Slowly at first, then all at once. That is how American law schools took on scam-like features until they reached their current state of degraded beyond repair. In 1993, Tulane became the first law school in the nation to offer a certificate of specialization in Sports Law for its JD students. Two other schools, Marquette and Fordham, have since followed, and many more offer Sports Law as an elective. And the unlovely visage of legal education was marred with a brand new excrescence.
I went to the Tulane Law website to find out what law students have to do to win the coveted certificate of specialization. The Tulane site, linked here, provides another link that you can click to download, in pdf., a 16-page brochure entitled "Sports Law" (hereinafter: "Brochure").
The young Tulane Sports Law hopeful must take Sports Law I and Sports Law II, Tax, Intellectual Property, Labor, Business Enterprises, and Intellectual Property. He or she must also choose from a menu of electives that includes "International Sports Law" and "Negotiation & Mediation Advocacy."
At least Sports Law at Tulane is not all dry book learning. For instance, the program offers the opportunity to intern for the Tulane Athletics Department and local sports teams, compete in the Tulane-created Sports Law Negotiation competition, attend the Sports Lawyers’ Association annual seminar, and research and write for program director Prof. Gabe Feldman’s monthly online newsletter.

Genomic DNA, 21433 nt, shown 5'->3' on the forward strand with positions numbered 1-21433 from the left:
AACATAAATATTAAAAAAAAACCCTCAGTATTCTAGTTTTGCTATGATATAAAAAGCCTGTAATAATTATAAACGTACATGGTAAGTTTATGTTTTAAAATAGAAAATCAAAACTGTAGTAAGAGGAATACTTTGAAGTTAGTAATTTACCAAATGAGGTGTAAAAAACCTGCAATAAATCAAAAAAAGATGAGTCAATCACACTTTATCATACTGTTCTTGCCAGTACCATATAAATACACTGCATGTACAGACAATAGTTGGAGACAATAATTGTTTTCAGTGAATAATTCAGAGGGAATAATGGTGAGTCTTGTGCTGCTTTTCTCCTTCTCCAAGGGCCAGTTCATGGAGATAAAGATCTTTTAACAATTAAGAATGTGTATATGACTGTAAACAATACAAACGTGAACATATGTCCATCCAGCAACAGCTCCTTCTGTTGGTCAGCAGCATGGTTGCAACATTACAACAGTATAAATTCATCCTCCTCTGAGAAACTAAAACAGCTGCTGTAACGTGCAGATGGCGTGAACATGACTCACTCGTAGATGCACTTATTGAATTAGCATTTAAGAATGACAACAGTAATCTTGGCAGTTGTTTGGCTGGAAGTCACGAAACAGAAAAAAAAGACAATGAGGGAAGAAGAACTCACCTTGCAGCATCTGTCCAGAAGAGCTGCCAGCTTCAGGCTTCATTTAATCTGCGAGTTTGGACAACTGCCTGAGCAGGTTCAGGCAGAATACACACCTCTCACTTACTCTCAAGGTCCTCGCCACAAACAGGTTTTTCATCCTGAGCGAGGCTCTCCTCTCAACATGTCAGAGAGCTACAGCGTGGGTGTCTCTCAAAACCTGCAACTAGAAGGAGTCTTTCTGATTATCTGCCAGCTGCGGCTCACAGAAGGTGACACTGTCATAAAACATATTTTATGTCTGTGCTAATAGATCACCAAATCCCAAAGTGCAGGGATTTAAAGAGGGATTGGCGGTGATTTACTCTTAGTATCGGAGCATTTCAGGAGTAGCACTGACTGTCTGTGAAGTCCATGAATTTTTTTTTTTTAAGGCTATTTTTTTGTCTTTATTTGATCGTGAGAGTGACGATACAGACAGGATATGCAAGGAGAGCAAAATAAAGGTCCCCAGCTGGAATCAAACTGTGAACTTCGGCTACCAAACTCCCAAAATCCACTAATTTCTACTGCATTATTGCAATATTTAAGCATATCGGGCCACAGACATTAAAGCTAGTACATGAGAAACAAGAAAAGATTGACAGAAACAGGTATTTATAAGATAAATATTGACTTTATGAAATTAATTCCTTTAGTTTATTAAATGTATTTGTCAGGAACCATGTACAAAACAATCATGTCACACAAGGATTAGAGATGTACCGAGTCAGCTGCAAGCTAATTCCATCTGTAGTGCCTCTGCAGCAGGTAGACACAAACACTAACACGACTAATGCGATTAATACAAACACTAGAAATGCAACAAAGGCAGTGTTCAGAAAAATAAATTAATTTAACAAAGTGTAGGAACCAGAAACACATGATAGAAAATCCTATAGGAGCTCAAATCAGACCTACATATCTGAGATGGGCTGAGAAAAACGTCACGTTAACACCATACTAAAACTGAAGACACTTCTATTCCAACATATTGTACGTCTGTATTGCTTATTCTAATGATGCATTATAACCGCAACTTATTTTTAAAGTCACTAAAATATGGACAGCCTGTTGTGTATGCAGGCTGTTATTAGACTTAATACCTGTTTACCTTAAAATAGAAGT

Is Tulane’s certificate of specialization in Sports Law respected in the, uh, Sports Bar? The brochure suggests the following exciting career prospects:
* "You could be counsel to one of several hundred individual teams in major or minor league sports." (Brochure at p. 8)
* "You could be a lawyer for a player union." (Brochure at p. 9)
* "You might end up negotiating endorsement deals or television or movie contracts for high-profile athletes." (Brochure at p. 9)
* "You might represent the major or minor leagues themselves." (Brochure at p. 13)
* "How about representing sports facilities and their management?" (Brochure at p. 13)
*"Then there is representing sporting goods or equipment manufacturers or suppliers." (Brochure at p. 13)
* "Representing coaches is always fun." (Brochure at p. 13)
* "You could represent a university." (Brochure at p. 13)
* "The most likely scenario, though, is that you will develop expertise in an area of law with application to any number of industries and that you will work with a wide variety of clients. Your background in sports law, however, will position you to take special advantage of opportunities that arise for representation in the sports context. And if you’re determined and proactive, you could find yourself attracting sports clients or being hired by the sports employer of your dream." (Brochure at p. 14)Tulane has been conferring the Sports Law certificate of specialization for 20 years, so there must be available or obtainable data on how the certificate holders have fared. At this point, I do not think that even the law schools themselves (publicly) deny that their students and prospective students deserve accurate and comprehensive placement info. Plus, don't sports fans generally like to, you know, keep score? So I am sure that Tulane will be happy to answer the following questions:
How many Tulane JDs have earned the Sports Law certificate of specialization? And, of these, how many are counsel to a major or minor league sports team or players’ unions? How many represent the major or minor leagues themselves? How many have negotiated endorsement deals or television or movie contracts for high profile athletes? How many represent universities or have experienced the always-fun activity of representing coaches? How many have been hired by the sports employer of their dreams?
It is sad to picture a naïve kid entering the legal job market with this joke of a certificate adorning his or her resume, like a donkey's tail. It is sadder to think how little respect scamming law faculties have for the students who made them rich.